Tirpitz: The Life and Death of Germany's Last Super Battleship

Tirpitz: The Life and Death of Germany's Last Super Battleship

by Michael Tamelander, Niklas Zetterling


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Tirpitz: The Life and Death of Germany's Last Super Battleship by Michael Tamelander, Niklas Zetterling

The Germans, for their part, had learned not to pit their super battleships against the strength of the entire Home Fleet outside the range of protecting aircraft. Thus they kept Tirpitz hidden within fjords along the Norwegian coast, like a Damocles Sword hanging over the Allies’ maritime jugular, forcing the British to assume the offensive. This strategy paid dividends in July 1942 when the Tirpitz merely stirred from its berth, compelling the Royal Navy to abandon a Murmansk-bound convoy called PQ-17 in order to confront the leviathan. The convoy was then ripped apart by the Luftwaffe and U-boats, while the Tirpitz returned to its fjord. In 1943, the British launched a flotilla of midget submarines against the Tirpitz, losing all six of the subs while only lightly damaging the battleship. Aircraft attacked repeatedly, from carriers and both British and Soviet bases, suffering losses—including an escort carrier—while proving unable to completely knock out the mighty warship. Trying an indirect approach, the British launched one of the war’s most daring commando raids—at St. Nazaire—in order to knock out the last drydock in Europe capable of servicing the Tirpitz. Of over 600 commandos and sailors in the raid, more than half were lost during an all-night battle that succeeded, at least, in knocking out the drydock. It was not until November 1944 that the Tirpitz finally succumbed to British aircraft armed with 10,000-lb Tallboy bombs, the ship capsizing at last with the loss of 1,000 sailors.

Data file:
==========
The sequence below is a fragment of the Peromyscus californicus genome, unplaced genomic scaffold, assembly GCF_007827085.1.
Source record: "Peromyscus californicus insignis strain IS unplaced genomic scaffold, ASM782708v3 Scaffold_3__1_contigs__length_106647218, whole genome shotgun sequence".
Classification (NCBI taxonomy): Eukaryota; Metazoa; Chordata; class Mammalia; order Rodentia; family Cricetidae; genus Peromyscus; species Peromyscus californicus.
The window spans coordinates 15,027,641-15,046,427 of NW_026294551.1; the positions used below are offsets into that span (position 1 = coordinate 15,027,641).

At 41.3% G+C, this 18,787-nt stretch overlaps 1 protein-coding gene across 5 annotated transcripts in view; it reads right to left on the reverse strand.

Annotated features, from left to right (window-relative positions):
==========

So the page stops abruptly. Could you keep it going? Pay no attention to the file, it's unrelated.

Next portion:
Product Details

ISBN-13: 9781935149187
Publisher: Casemate Publishers
Publication date: 12/19/2009
Pages: 360
Product dimensions: 6.30(w) x 9.10(h) x 1.40(d)

About the Author

NIKLAS ZETTERLING, a researcher at the Swedish Defense College, is most recently co-author of The Korsun Pocket: The Encirclement and Breakout of a German Army in the East, 1944.

Table of Contents


“A Wonderful Opportunity”
The War at Sea—The Initial Years
New Weapons, Indirect Strategies
Operation Chariot
The Arctic Convoys
PQ15 and PQ16
Prelude to Operation Rösselsprung
PQ17—The Tragedy
“Convoy is to Scatter”
Operation Title—The Human Torpedos
PQ18—The Battling Convoy
Shetlands-Larsen and the Fishing Boat
“Have you any use for peats?”
The Shifting Balance
The Midget Submarines
Sizilien—The One Offensive
Operation Source Begins
The Russian Adventure
Operation Obviate
The Tirpitz Sinks
The Tirpitz and the War in the Arctic

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